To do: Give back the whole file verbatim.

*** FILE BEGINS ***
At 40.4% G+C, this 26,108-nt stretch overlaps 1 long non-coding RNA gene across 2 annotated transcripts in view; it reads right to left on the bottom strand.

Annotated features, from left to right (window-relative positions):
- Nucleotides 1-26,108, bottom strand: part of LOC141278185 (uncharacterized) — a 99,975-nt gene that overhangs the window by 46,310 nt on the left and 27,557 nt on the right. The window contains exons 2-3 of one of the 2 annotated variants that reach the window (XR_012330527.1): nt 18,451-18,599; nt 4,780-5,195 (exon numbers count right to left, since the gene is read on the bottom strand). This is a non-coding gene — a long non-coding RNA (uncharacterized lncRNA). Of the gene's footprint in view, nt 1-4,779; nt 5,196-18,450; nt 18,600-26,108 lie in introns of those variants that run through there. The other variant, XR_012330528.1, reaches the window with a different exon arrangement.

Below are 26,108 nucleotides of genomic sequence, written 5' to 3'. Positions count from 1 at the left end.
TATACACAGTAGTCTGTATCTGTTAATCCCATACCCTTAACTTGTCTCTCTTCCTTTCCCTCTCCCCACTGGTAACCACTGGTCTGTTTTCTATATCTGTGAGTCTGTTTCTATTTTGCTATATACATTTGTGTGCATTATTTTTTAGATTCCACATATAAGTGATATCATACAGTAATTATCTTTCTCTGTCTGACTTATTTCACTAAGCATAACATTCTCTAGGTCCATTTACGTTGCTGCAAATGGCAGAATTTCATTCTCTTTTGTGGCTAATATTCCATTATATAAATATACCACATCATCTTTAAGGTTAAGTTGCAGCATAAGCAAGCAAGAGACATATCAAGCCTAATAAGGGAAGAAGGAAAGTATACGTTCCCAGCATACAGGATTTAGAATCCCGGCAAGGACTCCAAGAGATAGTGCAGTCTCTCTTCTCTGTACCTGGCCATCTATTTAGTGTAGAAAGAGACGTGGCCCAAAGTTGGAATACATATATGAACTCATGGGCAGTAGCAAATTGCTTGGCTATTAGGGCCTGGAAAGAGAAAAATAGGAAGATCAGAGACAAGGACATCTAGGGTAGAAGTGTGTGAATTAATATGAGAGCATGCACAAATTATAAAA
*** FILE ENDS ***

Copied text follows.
At 40.4% G+C, this 26,108-nt stretch overlaps 1 long non-coding RNA gene across 2 annotated transcripts in view; it reads right to left on the bottom strand.

Annotated features, from left to right (window-relative positions):
- Nucleotides 1-26,108, bottom strand: part of LOC141278185 (uncharacterized) — a 99,975-nt gene that overhangs the window by 46,310 nt on the left and 27,557 nt on the right. The window contains exons 2-3 of one of the 2 annotated variants that reach the window (XR_012330527.1): nt 18,451-18,599; nt 4,780-5,195 (exon numbers count right to left, since the gene is read on the bottom strand). This is a non-coding gene — a long non-coding RNA (uncharacterized lncRNA). Of the gene's footprint in view, nt 1-4,779; nt 5,196-18,450; nt 18,600-26,108 lie in introns of those variants that run through there. The other variant, XR_012330528.1, reaches the window with a different exon arrangement.

Below are 26,108 nucleotides of genomic sequence, written 5' to 3'. Positions count from 1 at the left end.
TATACACAGTAGTCTGTATCTGTTAATCCCATACCCTTAACTTGTCTCTCTTCCTTTCCCTCTCCCCACTGGTAACCACTGGTCTGTTTTCTATATCTGTGAGTCTGTTTCTATTTTGCTATATACATTTGTGTGCATTATTTTTTAGATTCCACATATAAGTGATATCATACAGTAATTATCTTTCTCTGTCTGACTTATTTCACTAAGCATAACATTCTCTAGGTCCATTTACGTTGCTGCAAATGGCAGAATTTCATTCTCTTTTGTGGCTAATATTCCATTATATAAATATACCACATCATCTTTAAGGTTAAGTTGCAGCATAAGCAAGCAAGAGACATATCAAGCCTAATAAGGGAAGAAGGAAAGTATACGTTCCCAGCATACAGGATTTAGAATCCCGGCAAGGACTCCAAGAGATAGTGCAGTCTCTCTTCTCTGTACCTGGCCATCTATTTAGTGTAGAAAGAGACGTGGCCCAAAGTTGGAATACATATATGAACTCATGGGCAGTAGCAAATTGCTTGGCTATTAGGGCCTGGAAAGAGAAAAATAGGAAGATCAGAGACAAGGACATCTAGGGTAGAAGTGTGTGAATTAATATGAGAGCATGCACAAATTATAAAA